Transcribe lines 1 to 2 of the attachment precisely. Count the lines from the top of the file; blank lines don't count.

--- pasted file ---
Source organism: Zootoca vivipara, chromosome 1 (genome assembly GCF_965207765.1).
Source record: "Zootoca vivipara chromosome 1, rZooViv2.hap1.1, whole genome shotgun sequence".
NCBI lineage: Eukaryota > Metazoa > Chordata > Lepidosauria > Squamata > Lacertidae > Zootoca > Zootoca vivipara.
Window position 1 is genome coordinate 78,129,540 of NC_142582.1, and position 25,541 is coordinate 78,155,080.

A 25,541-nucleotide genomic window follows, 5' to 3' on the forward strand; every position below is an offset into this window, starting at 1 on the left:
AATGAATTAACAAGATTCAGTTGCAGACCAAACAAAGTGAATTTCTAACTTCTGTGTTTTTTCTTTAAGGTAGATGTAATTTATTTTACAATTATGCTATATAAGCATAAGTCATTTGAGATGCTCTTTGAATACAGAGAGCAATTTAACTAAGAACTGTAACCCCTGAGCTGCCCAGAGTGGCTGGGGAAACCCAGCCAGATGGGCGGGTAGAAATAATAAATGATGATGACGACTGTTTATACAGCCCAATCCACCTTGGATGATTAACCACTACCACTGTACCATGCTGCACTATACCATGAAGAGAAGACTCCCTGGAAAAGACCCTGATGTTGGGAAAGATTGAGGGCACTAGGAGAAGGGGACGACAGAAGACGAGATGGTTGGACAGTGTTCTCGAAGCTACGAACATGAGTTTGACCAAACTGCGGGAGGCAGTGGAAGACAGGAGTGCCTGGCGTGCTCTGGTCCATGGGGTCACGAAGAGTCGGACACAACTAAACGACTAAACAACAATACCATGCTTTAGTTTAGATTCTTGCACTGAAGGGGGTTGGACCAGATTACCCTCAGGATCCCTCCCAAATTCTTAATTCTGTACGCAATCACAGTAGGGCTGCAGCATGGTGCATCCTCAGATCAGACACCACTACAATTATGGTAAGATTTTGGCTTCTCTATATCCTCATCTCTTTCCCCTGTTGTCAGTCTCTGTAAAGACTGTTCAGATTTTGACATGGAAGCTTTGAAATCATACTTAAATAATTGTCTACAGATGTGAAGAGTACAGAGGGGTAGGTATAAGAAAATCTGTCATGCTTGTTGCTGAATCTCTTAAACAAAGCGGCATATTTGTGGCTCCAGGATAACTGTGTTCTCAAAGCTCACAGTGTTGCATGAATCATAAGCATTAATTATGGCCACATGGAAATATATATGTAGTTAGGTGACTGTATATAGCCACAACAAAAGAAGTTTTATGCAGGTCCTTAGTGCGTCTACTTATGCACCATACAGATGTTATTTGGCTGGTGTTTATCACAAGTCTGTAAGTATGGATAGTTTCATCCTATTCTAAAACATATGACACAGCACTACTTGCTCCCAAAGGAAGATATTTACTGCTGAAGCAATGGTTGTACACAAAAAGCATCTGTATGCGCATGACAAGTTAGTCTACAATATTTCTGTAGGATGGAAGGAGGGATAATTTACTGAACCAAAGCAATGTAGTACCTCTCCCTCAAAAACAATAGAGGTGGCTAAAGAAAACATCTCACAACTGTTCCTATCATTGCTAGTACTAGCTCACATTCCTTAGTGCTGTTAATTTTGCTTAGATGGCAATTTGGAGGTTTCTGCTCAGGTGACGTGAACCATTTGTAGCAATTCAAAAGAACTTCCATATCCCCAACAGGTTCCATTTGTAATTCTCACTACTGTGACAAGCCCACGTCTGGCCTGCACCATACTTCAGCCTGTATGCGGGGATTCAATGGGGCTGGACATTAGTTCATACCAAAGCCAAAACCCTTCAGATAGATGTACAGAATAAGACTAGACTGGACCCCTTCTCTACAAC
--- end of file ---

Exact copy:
Source organism: Zootoca vivipara, chromosome 1 (genome assembly GCF_965207765.1).
Source record: "Zootoca vivipara chromosome 1, rZooViv2.hap1.1, whole genome shotgun sequence".